Pros: Easy to use and great for small jobs
Cons: Not enough firepower for larger tasks; charger stays attached; tricky bit storage
A decent drill for around $25? Yep, Black & Decker has made one with this little jewel, and this is one that stays charged up and around my house for various chores. While you'll need something with a little more firepower for heavy duty tasks, I can't think of a better drill to use for installing fire alarms, putting shelves together and other light tasks.
Remember when "point and shoot" 35mm cameras were all the rage? This drill reminds me a bit of those. Well, it doesn't use film or take pictures, but it's certainly easy to use, so you get the idea. This is a simple, 6.0 volt drill that acts as a good screwdriver or something to have for drilling through light woods and dry-wall with ease.
Of course, 6 volts isn't much power, and this drill lets you know when you're pushing it to the limit because it whines like a banshee and lets off that "electrical burn" smell. Fortunately, most jobs around the house are small enough so that you don't have to push the drill to the limits.
This drill comes with a chuck, and a two-ended bit one side is for phillips screws, while the other is for flat-head ones. It also comes with a case and charging cord. If you want some drill bits (and, you'll probably need some), those cost extra. Fortunately, drill bits are inexpensive, and you won't mind spending a couple of extra bucks to pick some up because this drill is dirt cheap -- I paid about $25 for mine a few weeks ago at the local sweatshop, err, Wal-Mart (I think it was on sale, but I can't remember). Mine came in a stylin' shade of olive drab with an orange trigger, if you're the type who cares about such things.
This drill is rechargeable, but I would have liked a charging base that could be detached. The charger and battery stay connected to this drill, making the bottom of it a bit cumbersome. I suppose that was done to cut down on cost of this thing. However, the balance of this light drill is good, so the charging base doesn't really get in the way. The drill connects to a small charging cord. It's takes 16 hours to charge this thing fully, by the way.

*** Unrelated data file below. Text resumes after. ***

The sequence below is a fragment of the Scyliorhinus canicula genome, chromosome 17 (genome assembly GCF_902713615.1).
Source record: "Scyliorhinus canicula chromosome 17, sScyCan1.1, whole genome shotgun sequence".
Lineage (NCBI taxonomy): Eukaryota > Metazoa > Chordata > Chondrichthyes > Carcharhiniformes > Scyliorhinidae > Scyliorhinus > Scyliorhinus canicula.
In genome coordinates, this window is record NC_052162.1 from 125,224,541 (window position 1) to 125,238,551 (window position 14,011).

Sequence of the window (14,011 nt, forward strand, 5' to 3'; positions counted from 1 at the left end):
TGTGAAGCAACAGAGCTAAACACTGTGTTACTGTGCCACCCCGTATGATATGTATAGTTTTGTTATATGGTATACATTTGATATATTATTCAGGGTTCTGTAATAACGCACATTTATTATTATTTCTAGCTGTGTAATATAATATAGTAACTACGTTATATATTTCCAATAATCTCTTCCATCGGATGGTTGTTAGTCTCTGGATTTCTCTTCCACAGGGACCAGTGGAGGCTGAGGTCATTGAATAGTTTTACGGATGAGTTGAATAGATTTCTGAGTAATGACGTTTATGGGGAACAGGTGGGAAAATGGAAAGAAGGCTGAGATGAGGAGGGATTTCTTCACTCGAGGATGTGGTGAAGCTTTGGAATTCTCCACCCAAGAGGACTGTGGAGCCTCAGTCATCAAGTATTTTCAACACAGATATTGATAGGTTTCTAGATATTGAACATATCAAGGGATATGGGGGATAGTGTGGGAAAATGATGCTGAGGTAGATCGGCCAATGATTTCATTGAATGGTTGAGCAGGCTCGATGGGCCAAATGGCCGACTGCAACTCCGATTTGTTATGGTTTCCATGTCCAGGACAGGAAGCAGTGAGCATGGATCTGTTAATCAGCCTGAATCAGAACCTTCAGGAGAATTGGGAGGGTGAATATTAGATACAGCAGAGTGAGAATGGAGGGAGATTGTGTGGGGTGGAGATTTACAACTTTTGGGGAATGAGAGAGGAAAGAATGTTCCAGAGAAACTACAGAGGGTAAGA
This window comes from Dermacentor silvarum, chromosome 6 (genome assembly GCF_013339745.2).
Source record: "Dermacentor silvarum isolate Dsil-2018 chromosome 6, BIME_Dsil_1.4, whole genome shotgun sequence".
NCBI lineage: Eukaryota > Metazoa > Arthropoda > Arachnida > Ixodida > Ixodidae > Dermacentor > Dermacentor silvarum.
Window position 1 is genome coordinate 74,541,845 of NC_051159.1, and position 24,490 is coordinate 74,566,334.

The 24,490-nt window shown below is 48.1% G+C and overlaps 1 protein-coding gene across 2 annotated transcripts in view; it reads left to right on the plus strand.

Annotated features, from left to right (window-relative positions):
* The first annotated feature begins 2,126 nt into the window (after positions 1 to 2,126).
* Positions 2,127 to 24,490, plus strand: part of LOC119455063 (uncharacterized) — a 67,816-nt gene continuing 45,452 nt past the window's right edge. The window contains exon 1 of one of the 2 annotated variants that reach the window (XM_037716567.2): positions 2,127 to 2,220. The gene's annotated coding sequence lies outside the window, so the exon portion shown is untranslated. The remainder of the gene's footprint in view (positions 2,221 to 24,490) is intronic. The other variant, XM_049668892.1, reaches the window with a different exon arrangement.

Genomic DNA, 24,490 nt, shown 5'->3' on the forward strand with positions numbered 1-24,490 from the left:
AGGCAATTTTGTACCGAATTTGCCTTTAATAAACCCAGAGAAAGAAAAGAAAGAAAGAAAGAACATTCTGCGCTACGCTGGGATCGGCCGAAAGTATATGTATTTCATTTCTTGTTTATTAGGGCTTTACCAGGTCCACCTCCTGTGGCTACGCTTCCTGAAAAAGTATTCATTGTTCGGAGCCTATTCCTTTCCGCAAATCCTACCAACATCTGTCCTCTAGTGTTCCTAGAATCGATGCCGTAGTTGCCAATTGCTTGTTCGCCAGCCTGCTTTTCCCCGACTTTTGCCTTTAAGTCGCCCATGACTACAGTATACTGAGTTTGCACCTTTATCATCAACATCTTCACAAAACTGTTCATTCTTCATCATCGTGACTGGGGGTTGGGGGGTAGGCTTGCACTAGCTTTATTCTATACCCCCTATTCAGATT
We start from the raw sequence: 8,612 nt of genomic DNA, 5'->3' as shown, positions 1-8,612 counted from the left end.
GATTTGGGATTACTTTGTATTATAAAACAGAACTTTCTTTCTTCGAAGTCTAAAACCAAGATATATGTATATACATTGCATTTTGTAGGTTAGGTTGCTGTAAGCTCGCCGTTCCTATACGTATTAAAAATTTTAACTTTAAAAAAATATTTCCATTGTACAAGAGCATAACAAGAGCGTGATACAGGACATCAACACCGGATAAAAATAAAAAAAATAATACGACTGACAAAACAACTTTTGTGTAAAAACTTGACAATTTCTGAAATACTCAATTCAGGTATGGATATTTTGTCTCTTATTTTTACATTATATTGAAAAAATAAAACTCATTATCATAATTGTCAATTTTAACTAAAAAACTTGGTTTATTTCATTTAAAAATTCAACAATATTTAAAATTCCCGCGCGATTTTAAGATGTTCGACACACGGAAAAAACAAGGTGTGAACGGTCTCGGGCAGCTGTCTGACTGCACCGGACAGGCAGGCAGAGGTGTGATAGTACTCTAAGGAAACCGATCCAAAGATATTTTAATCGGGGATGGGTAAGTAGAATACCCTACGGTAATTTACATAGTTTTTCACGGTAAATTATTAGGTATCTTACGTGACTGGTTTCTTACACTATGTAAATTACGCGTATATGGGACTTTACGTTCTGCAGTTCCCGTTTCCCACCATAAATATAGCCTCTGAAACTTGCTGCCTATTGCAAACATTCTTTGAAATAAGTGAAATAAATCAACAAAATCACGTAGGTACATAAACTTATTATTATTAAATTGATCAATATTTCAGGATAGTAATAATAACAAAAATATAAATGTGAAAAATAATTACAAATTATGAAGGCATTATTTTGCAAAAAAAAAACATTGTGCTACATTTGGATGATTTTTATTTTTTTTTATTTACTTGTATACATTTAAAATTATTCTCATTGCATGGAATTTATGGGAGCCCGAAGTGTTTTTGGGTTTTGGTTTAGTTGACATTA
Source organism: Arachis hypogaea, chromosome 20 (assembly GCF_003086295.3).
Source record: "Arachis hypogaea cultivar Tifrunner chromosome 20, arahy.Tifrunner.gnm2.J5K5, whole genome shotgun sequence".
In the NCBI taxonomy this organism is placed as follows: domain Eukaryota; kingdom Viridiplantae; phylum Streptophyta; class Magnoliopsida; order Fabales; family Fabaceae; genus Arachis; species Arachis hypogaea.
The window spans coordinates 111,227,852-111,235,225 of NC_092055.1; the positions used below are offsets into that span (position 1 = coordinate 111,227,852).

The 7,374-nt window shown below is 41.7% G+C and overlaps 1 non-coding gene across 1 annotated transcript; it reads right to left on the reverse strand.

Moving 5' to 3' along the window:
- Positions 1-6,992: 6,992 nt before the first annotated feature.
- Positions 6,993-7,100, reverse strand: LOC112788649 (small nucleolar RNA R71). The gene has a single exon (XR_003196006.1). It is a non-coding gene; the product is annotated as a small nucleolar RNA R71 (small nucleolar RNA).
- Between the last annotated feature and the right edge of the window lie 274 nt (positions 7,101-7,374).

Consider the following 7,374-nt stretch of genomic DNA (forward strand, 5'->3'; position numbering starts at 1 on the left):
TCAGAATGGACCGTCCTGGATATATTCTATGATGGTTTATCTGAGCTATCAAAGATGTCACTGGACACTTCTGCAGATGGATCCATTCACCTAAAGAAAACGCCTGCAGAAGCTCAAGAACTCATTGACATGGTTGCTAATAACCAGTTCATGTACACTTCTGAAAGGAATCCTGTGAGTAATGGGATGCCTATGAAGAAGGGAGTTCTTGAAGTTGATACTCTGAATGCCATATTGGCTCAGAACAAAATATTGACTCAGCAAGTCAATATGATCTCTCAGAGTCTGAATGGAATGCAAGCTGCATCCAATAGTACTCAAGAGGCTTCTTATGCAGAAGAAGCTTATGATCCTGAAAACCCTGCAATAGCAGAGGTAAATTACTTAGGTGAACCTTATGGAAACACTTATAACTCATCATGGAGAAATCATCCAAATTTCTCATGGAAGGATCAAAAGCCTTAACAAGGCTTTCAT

I'd love to report on whether the battery is good, bad or whatever, but I'm not sure about it. That's because I only use it for light tasks around the house, so I've not run the thing out of power yet. Let's say you're drilling two holes in the ceiling for anchors needed to mount a smoke detector. So, you drill the holes and then use the drill as a screwdriver to mount the detector to the ceiling. That doesn't take long, and it doesn't take much power. I've also used it to assemble a small bookshelf (using the drill as a screwdriver, of course), to drive a screw here and there, to drill holes in the walls for anchors and etc. None of that takes a lot of time, so I haven't run across the problem of having my battery run out on me.
That should really come as no surprise because, like I said, this is a drill to be used for small, household tasks and nothing more.
The only major complaint I have about this drill has to do with the carrying case. It's a touch, plastic case with a small, covered compartment for storing bits. My gripe has to do with that storage compartment -- the thing is next to impossible to open. The plastic latches on it keep it very secure, and it takes quite a bit of work to pry it open. I have a feeling those latches will either loosen up one day to the point of being unusable or will break off. Since I don't use it much, I may never find out how long it will work.
The drill itself is easy to operate. It has a two-way motor, with a button clearly indicating whether the drill is set to lock or unlock screws. It is also a two-speed drill, and the speeds can be selected easily through the use of the trigger -- half-way down is slow, while all the way is fast. Indeed, this thing is very easy to use.
And, the chuck (used to tighten the thing down on bits and such) is very easy to store. Forget about losing that thing as it stores right on the side of the unit in the base. That's a very secure storage spot, indeed, and makes it easy to keep up with the chuck (heh, heh. Up-chuck. Get it?) And, using the chuck to make sure drill bits are secure and tight is very easy and doesn't require a lot of tugging and teeth-gnashing. This drill accepts up to 1/4" (6 mm) bits for metal and masonry drilling and up to 3/8" (10 mm) bits for wood drilling.
All in all, this is a very reliable and easy-to-use drill that's of the quality you'd expect from Black & Decker. It's cheap and handy around the house, so I'd suggest you run out and get one for small chores.